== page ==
Fusing landscape photography with painted shapes and abstract forms, the artist explores themes of visual perception and reproduction, all the while challenging the boundaries of painting as a medium.
Throughout his career, Hyde has paid especially close attention to the material components of his practice, deconstructing established techniques and employing variables such as seriality, repetition, and spatiality. Ranging from flattened compositions to glass boxes and frescoes, his work is wide-ranging and unencumbered by convention. He is attuned to the gulf between artistic intention and the viewer’s own comprehension, and he transforms this chasm into a discourse of sorts, using it as a source of creative energy. Hyde describes his artistic outlook in the following way: “I think painting is never entirely about being a painted object, nor a medium in the narrow sense. I think painting is, as well, a symbolic and allegorical situation that happens to be made by a particular medium and set of materials.”
The works on display in West draw from a juxtaposition of abstract painting and landscape photography, a pairing that proves to be simultaneously idiosyncratic and highly intuitive. Bands, dots, and curved swathes of color punctuate scenic vistas, which are often dramatically cropped or manipulated. The enigmatic presence of the abstract forms pushes the viewer to ascertain some logic for their being; here, Hyde’s “symbolic and allegorical situation” is particularly rich, bridging the Western landscape and its attendant associations with those of abstract painting. While it is possible to appreciate his painterly interventions solely on the ocular level, the undercurrents of meaning and allusion in the works are what give them weight.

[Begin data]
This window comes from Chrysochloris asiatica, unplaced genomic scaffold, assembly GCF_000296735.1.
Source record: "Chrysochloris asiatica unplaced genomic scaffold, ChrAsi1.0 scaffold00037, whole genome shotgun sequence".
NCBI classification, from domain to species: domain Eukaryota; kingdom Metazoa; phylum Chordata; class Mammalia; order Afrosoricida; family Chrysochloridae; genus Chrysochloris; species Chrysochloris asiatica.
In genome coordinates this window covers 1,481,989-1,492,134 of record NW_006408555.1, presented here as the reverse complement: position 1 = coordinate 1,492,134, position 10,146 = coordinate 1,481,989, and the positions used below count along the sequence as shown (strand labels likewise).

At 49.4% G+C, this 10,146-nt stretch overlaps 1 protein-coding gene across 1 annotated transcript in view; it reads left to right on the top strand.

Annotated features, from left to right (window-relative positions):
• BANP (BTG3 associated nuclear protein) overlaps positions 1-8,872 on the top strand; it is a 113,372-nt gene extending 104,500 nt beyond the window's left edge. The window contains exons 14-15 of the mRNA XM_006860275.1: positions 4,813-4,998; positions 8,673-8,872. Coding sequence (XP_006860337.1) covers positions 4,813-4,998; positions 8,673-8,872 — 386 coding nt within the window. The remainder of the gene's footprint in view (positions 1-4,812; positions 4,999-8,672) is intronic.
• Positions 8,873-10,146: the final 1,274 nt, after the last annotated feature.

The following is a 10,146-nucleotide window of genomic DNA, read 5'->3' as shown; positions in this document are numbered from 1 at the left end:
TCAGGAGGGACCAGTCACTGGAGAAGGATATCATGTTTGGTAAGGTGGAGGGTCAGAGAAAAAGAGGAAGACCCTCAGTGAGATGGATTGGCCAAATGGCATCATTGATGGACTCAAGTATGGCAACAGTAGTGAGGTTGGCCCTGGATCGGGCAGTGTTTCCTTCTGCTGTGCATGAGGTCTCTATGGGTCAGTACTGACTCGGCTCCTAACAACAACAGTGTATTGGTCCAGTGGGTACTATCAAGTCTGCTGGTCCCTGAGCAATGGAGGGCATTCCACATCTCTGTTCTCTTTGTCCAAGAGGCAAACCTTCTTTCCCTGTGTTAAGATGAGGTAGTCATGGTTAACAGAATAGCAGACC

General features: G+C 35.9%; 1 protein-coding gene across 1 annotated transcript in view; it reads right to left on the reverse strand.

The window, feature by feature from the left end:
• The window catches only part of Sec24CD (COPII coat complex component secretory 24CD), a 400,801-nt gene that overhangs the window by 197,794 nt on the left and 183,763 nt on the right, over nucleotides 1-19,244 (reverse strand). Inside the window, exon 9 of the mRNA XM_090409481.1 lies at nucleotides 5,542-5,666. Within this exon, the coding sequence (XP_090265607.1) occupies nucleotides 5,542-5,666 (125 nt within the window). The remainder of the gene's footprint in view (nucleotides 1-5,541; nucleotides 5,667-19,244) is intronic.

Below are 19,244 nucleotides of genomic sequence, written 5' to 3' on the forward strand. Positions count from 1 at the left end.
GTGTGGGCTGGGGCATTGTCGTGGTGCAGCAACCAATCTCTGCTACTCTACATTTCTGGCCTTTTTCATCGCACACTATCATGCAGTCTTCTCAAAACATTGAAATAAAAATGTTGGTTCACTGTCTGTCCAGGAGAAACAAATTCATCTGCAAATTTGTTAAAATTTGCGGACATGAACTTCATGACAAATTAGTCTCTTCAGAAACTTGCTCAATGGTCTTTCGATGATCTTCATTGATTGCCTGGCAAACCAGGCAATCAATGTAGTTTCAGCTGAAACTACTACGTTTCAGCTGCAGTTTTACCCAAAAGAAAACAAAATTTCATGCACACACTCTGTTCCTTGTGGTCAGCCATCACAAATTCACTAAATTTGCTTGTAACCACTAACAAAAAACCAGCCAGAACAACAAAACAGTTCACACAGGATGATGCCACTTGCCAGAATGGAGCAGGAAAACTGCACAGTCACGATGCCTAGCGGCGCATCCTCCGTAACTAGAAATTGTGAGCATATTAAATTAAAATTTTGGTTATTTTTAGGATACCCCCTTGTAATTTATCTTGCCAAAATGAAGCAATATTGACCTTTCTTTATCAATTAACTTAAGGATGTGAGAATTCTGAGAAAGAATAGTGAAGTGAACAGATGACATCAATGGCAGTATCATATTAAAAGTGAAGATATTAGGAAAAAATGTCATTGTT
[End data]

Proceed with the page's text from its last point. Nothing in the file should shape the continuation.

In Vale, a thick outline of a circle rendered in white paint hovers in front of an image of rolling hills, an imprint of a negative image that disrupts the lush environment. While the circle’s shape slightly echoes the curvature of the hills, its presence is clearly artificial, and works as a sort of challenge to the landscape. In Crossing (Yellow) the landscape is duplicated and mirrored horizontally, then overlaid with crisscrossing bands of yellow and white. Here, the painted passages have a more agreeable relationship with the ground image, recalling lines of sight, and possibly suggesting the path the viewer’s eye should follow. The works in West set up quandaries of perception and meaning, grounded in this dialogue of landscape photography and paint.